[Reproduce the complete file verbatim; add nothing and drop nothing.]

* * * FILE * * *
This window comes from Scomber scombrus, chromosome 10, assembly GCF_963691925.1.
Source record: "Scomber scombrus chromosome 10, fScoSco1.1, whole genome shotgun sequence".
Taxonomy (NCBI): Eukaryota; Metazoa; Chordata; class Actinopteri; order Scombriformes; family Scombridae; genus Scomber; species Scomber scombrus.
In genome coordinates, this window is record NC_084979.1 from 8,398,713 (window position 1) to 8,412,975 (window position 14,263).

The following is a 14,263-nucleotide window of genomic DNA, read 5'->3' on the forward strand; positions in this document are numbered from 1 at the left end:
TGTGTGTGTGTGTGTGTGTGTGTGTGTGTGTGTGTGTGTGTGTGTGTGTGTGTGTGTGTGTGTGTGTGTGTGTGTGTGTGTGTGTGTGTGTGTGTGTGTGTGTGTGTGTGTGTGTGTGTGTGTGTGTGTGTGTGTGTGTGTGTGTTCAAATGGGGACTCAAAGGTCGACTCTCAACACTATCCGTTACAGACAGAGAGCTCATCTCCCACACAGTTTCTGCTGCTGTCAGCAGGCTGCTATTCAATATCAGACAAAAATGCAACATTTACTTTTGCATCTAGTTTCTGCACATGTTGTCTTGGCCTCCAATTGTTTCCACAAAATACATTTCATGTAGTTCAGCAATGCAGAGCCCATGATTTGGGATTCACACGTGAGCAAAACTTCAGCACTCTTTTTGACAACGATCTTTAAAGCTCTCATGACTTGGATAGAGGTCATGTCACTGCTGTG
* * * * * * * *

This window comes from Scomber scombrus, chromosome 10, assembly GCF_963691925.1.
Source record: "Scomber scombrus chromosome 10, fScoSco1.1, whole genome shotgun sequence".
Taxonomy (NCBI): Eukaryota; Metazoa; Chordata; class Actinopteri; order Scombriformes; family Scombridae; genus Scomber; species Scomber scombrus.
In genome coordinates, this window is record NC_084979.1 from 8,398,713 (window position 1) to 8,412,975 (window position 14,263).

The following is a 14,263-nucleotide window of genomic DNA, read 5'->3' on the forward strand; positions in this document are numbered from 1 at the left end:
TGTGTGTGTGTGTGTGTGTGTGTGTGTGTGTGTGTGTGTGTGTGTGTGTGTGTGTGTGTGTGTGTGTGTGTGTGTGTGTGTGTGTGTGTGTGTGTGTGTGTGTGTGTGTGTGTGTGTGTGTGTGTGTGTGTGTGTGTGTGTGTGTTCAAATGGGGACTCAAAGGTCGACTCTCAACACTATCCGTTACAGACAGAGAGCTCATCTCCCACACAGTTTCTGCTGCTGTCAGCAGGCTGCTATTCAATATCAGACAAAAATGCAACATTTACTTTTGCATCTAGTTTCTGCACATGTTGTCTTGGCCTCCAATTGTTTCCACAAAATACATTTCATGTAGTTCAGCAATGCAGAGCCCATGATTTGGGATTCACACGTGAGCAAAACTTCAGCACTCTTTTTGACAACGATCTTTAAAGCTCTCATGACTTGGATAGAGGTCATGTCACTGCTGTG